My bed is calling.

New Thread Complications

It is what it is.

4 tama* of old silk thread, 4 tama of new silk thread. I knew there would be a difference. I set them alternating so that the difference in the cord would evenly spiral through it instead of bouncing from side to side creating a zig zag wave in the weave from the variance. I’ve seen how differently weighted and sized strands affect a braid.

I didn’t expect the cord to appear tighter. The new thread is higher quality and smoother than the old, and the resulting braid is more fine. It’s also slightly smaller. Just barely.

Two bundles of white braided cord sit opposite each other bottom left and top right. A segment extends from each bundle creating a diagonal from left to right. The cord on the left is slightly smaller and of finer texture than the cord on the right.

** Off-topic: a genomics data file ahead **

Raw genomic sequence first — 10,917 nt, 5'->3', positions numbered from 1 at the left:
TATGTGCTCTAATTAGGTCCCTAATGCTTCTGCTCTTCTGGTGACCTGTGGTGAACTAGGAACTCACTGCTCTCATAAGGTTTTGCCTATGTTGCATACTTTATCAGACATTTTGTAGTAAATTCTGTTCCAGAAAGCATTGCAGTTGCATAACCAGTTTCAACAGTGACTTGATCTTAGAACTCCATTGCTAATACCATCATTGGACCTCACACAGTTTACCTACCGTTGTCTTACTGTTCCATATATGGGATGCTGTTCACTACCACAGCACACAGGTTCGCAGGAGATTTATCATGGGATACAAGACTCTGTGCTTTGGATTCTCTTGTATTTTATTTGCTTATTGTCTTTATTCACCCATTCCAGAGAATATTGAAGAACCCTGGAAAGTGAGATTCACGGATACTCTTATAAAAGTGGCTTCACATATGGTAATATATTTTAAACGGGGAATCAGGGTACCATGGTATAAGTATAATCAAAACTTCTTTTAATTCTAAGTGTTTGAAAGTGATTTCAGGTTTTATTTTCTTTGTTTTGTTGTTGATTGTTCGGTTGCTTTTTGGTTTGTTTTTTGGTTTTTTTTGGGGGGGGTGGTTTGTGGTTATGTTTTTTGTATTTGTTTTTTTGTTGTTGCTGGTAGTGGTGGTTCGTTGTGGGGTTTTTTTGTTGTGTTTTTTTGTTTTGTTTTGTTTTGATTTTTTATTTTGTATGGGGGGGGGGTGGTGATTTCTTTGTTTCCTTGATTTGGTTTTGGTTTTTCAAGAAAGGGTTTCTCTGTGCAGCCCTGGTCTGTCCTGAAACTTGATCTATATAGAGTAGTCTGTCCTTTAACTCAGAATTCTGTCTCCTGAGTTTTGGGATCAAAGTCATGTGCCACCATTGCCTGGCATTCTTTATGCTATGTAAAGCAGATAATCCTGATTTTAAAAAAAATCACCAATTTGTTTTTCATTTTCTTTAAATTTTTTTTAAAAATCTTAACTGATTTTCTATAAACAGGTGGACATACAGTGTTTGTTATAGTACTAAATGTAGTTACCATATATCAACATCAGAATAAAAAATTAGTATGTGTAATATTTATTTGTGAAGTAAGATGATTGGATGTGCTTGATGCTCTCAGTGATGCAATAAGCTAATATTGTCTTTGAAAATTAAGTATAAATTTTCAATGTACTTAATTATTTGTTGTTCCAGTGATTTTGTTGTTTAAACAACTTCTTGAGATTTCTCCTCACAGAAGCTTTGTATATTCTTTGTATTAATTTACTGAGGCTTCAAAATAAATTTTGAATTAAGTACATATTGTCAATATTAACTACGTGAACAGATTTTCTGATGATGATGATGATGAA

Kazari-himo number two, half new silk thread on the left, number one all old silk thread on the right.

Between a little more weaving last night and some this morning I’ve finished 148 inches. I’ll have the weaving of kazari-himo (decorative cord) number 2 finished tonight. Tomorrow will be for reeling out more silk thread and cutting the kosode.

Speaking of more silk thread…I’ve done the math. Three times, actually. The first time I had just enough thread. The second and third times were just now to double check and then verify that my double check was indeed right. The first time I was wrong. Oops.

I will have to order more thread since the new thread is so much lighter than the old thread requiring more threads per strand. And since I have to order more anyway, I’m going to up the threads per strand to 40. I know that seems like a huge jump, but I totally spaced and called the last set 15 threads per strand when they were really 30. I made 15 loops around the sawhorses. There and back makes 2. Oops. This is why my math was off the first time.